I have been encouraging my fellow teachers to use film & video in their lessons for three decades. Usage seemed to peak in the earlier days. Oddly enough, I have seen a decrease in the use of video in the last ten years. That seems odd to me because our students are more engaged with and by video than ever, and video is so readily available to us in the classroom and online for students outside our physical classrooms.
So, here's another pitch - these links allow you to access an incredible number of videos about the wide and supposedly flattening world that provide many opportunities for you to explore that world with your students.
Al Jazeera EnglishÂ is the Middle Eastern news service, which has certainly generated its share of controversy and merits a look if only to understand why. It now airs in English.Â Still political, but on an entirely different side is the Amnesty InternationalÂ site. They are a leading human rights organization and offer videos on human rights concerns across the globe.An old favorite is online at the National Geographic site which doesn't offer full video programs, but short segments which actually might work better in your assignments.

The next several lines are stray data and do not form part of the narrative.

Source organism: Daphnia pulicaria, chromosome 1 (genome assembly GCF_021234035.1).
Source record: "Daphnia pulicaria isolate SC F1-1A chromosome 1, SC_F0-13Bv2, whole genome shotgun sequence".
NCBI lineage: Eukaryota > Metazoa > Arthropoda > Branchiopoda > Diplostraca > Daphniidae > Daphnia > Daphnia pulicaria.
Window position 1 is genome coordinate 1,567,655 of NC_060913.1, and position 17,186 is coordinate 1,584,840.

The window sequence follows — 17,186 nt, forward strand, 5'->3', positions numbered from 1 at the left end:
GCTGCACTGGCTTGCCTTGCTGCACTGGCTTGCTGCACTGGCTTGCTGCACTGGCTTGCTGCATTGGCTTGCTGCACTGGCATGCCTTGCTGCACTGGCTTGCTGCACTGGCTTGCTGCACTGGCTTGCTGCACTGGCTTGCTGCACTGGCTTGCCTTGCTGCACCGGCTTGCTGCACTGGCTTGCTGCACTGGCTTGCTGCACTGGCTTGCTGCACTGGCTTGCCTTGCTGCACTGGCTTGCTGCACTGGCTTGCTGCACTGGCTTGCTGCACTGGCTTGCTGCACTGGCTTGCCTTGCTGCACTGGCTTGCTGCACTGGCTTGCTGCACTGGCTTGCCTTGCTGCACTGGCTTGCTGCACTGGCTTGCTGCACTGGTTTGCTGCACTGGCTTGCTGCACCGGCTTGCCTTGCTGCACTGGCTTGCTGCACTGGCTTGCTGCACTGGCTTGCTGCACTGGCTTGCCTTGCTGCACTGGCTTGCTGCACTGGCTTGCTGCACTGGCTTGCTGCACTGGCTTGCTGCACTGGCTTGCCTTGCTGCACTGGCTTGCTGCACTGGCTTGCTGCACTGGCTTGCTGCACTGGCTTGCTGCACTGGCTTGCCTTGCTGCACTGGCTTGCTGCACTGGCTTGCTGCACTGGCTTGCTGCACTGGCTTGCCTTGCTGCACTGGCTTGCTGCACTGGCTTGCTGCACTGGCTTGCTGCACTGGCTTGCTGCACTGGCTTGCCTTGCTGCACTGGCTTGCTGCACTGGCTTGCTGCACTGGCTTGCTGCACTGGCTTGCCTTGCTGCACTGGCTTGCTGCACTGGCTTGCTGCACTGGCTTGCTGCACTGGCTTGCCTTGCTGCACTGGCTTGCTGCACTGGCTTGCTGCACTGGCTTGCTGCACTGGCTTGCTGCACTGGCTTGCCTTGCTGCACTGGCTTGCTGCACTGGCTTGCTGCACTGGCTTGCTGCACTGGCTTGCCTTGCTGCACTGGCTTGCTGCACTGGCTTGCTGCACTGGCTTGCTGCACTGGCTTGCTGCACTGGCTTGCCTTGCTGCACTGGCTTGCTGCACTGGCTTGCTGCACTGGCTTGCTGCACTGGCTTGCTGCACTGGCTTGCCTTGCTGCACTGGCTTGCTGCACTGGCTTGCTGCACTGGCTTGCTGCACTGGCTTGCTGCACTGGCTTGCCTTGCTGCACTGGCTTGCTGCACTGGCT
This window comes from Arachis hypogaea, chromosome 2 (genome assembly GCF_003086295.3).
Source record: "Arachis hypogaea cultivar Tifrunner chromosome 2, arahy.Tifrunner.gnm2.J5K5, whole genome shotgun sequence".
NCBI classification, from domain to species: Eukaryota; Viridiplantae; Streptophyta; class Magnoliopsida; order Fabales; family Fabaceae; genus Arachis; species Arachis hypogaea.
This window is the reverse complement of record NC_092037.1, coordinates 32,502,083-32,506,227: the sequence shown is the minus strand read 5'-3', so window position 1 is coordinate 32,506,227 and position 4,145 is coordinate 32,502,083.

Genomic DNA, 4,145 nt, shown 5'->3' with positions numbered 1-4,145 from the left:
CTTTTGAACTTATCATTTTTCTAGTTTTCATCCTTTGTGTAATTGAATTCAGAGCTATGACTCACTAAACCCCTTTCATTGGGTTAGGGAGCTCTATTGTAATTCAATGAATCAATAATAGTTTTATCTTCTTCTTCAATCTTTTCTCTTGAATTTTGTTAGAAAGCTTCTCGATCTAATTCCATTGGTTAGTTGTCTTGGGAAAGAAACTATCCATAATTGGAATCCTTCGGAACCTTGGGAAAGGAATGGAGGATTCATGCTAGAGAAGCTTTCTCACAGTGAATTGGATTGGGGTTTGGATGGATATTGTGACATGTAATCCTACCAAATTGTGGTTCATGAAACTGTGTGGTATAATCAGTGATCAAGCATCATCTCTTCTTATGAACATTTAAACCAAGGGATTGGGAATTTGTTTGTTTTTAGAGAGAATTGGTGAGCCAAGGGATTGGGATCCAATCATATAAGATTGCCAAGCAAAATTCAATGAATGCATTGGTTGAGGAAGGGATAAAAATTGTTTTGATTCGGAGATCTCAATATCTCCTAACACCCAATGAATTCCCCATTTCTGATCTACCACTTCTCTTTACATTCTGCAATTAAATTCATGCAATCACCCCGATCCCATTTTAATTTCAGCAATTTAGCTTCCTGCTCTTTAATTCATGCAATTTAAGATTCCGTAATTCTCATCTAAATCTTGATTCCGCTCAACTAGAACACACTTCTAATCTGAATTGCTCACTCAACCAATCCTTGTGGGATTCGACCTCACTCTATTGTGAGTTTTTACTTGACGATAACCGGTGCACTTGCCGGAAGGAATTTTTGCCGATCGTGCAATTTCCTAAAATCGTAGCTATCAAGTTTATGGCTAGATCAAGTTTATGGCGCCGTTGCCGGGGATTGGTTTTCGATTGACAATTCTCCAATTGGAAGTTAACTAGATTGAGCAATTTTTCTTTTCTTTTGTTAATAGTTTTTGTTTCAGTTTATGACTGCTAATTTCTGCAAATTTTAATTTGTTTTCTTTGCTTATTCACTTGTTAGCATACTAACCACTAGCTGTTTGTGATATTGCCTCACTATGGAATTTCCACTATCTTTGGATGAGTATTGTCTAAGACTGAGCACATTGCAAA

I have been a long time listener to radio from the BBC. (Yes, I did have a shortwave radio as a kid.) The BBC is Britainâ€™s main media outlet. Their site doesn't offer as much as I would hope to find, but offer a different viewpoint from our own American news channels. We hear that they love Barack Obama in Europe and ignore John McCain. Is that true? Why not have students look at some actual news from outside the U.S.Â Â There's some more at BBC Worldwide.
Looking for video that opens your classroom to big ideas from here and abroad? Try:
Big Think's collection of thinkers, movers and shakers, and FORA.tv for world writers, leaders, & activists, plus more people video from Charlie Rose, the PBS interviewer, who presents segments from his nightly interviews.
Going to Gizmodo, Google Tech Talks and the Computer History Museum will give you lots of video to discuss the computers, networking, and technology that is flattening our world. TheÂ New Scientist videos and vodcasts cover science, technology, space, the environment with an international team of journalists. There are edited clips from the PBS series NOVA that make science very accessible. Most PBS programs offer some video content online, though not much in extended programming.